Skipping stones kept us busy as kids. All five of us. Always in competition with each other. Who would be first to find a flat stone? Who would send the rock sailing first? Whose rock would skip the most times across the water? You get the picture. After all our “firsts” were exhausted, we (winners and losers) moved onto the next competition.
Skipping rocks sums up my year in 2022 as an author. First, I held onto my rock – writing my lengthy WIP and finishing it. I was ready to toss it into the publishing waters, and while I stood at on the edge… getting ready to toss… I watched it slip through my fingers and sink.
After a bit, I picked up another stone, another work-in-progress (WIP) and another, and tossed them in different directions. They skimmed the surface and landed, creating some refreshing rippling circles. I’ve met new writing friends at retreats. Had surprise speaking invitations from important writing communities. Met several agents online and in person. Have been embraced by Native writing communities at special events. Who knows where those ripples will go in my writing career.
As a winner (I did cross one finish line I’m proud of) and as a loser (Ha! I haven’t published that elusive 2nd book yet), I’ve picked myself up and turned over some new stones. I’ll be testing my skipping skills again, building new experiences in 2023. I know I’ll have some “firsts” that are successful and some that aren’t. Anyway, the key to life as a writer is to keep moving forward. So, let’s start searching for the perfect stone to skip in this new year. It’s more fun spending time together.
Four Ways to Play with First Lines
Where is the best place to start a story?
And how does a writer open the story in a way that grabs the reader?
There are several ways to structure first lines. Many writers struggle with how to open the story, including myself. The first lines do some heavy lifting – making readers curious, creating questions in their minds, compelling them to read on. Here are 4 ways to structure your story’s first lines:
- using a familiar approach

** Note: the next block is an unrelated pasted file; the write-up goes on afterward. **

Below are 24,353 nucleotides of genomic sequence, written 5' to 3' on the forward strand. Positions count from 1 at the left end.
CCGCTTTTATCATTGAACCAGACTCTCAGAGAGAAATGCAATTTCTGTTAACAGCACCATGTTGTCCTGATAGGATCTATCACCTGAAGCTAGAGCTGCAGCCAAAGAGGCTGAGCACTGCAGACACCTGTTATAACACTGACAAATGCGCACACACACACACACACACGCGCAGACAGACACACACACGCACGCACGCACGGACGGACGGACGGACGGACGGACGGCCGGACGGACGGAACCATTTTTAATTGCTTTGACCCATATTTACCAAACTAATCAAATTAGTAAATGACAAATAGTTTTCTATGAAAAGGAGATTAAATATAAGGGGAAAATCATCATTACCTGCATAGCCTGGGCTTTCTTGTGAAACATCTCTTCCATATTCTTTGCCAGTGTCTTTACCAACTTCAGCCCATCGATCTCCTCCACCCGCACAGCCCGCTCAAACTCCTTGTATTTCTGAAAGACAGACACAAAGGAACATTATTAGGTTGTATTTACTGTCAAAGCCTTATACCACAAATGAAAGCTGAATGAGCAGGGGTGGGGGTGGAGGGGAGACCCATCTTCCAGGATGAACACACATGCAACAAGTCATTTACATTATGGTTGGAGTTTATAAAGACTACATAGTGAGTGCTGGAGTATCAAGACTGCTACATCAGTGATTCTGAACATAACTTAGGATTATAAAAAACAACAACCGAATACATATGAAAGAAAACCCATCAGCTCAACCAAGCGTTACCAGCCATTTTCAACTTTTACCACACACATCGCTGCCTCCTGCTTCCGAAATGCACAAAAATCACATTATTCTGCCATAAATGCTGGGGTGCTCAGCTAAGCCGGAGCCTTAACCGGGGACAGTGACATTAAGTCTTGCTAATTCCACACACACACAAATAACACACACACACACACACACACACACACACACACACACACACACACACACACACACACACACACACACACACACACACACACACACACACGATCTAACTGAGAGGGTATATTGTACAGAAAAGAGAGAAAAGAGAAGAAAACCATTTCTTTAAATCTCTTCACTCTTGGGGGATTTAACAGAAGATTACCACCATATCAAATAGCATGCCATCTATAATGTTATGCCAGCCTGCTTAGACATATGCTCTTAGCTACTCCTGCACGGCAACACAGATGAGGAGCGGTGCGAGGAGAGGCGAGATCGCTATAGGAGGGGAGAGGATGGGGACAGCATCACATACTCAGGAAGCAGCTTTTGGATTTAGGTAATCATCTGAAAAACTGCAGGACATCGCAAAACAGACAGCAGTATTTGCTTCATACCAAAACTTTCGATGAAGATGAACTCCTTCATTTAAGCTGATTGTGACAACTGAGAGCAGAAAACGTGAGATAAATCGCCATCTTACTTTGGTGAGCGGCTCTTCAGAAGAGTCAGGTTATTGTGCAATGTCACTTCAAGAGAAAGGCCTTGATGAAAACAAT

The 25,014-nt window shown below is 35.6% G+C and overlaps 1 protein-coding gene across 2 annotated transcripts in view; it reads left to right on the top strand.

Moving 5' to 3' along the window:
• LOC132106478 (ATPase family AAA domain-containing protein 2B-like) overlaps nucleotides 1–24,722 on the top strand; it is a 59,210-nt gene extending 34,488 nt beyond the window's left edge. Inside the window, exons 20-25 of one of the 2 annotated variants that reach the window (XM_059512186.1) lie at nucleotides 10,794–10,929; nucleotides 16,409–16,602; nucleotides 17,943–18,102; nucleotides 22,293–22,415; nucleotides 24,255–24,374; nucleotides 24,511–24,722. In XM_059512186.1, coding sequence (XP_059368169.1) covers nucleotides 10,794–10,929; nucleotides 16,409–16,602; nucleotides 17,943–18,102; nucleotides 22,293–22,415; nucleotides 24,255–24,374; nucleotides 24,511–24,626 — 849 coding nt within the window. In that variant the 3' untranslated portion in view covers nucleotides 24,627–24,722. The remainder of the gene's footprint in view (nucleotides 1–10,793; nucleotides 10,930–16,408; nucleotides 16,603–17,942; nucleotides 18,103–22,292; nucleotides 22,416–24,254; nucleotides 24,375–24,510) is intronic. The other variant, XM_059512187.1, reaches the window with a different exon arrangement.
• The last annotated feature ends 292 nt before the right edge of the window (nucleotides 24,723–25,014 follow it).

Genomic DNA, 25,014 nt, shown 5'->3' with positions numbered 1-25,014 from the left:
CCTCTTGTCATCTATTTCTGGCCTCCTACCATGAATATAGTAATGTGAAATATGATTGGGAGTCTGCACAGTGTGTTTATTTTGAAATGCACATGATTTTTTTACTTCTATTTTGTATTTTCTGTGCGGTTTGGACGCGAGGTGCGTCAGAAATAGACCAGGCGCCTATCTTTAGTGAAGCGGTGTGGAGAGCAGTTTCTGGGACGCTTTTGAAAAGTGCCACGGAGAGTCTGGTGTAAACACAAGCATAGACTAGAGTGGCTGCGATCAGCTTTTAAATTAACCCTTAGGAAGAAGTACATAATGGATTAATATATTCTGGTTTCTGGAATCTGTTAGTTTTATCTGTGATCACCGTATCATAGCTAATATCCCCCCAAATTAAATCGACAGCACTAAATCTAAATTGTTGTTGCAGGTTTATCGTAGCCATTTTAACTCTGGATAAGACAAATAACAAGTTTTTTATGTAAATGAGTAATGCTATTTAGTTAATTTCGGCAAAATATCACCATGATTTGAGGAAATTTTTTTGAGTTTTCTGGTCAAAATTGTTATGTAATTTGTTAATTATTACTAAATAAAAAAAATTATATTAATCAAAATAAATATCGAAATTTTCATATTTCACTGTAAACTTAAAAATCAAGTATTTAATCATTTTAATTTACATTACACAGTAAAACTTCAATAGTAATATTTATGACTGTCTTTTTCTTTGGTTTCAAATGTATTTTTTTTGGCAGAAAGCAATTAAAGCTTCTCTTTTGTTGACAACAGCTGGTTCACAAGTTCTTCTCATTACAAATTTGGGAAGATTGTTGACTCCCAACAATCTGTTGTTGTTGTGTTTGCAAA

- tapping the senses
- hooking with something peculiar
- tickling the reader’s funny bone
I’ve located examples from published authors:
Using your writer’s notebook (Your Practice Playground)
In order to take time to play with our first lines, let’s take a look at how the opening sentences above are structured:
“_______________. ____________________________. Especially _________________________________ I ______________________. _________________________________. Seriously, ____________.
“____________________ was a _______________ ________________, s/he ______________ Grandma’s ___________ Daddy ___________________________ and Mama _______________.”
“________________ ______________ was a/an ______________ _______________. ________ loved _______________________. _____ _______________ loved _________ ______________.”
“I am a _______________ _________________ _______________.
I always __________________ to my ______________ _______________ ______________.
Some _______________ ______________ _____________:
Choose one (or several) of the sentence patterns above and use your own topic to play with your first lines.
I’ll share a couple of my own examples from my practice playground (my writing notebook):
“Art class. My worst subject. Especially after I ruined my drawing. My artwork is not pretty like the sketches that my teacher gives us to look at. I wish I could draw like that. Jessica sits at my table and says my stick figures look like a baby drew them. Seriously, she’s so mean.”
“Gabriel was saddened when they left. Boots shuffling, tip-toeing out Grandma’s squeaky screen door, truck revving then zooming away. Mama’s gone too. All Gabriel could see was the rez road – a dusty trail in the wind.”
Rough Drafts, No Judgements
Your practice playground should be a safe place to try things out. No judgements – just playtime. And keep in mind they are rough, rough drafts. At least for now you’ll have a stronger place to start. If you decide you like the way your practice line sounds, keep in mind that it will be revised again and again before it becomes a final draft.
Now it’s your turn – try out some samples using your WIP. Afterwards, please let me know if this has helped you with your own writing. Try to leave a comment below, or send me a note through my “contact me” page. I’d love to hear from you!
*NOTE to readers about using mentor texts:
We are studying how sentences are built and using sentences to follow a pattern. We are NOT copying someone else’s work and putting our name on it. Copying word for word, and claiming it as your own work is called plagiarism, and that is not what we do as writers.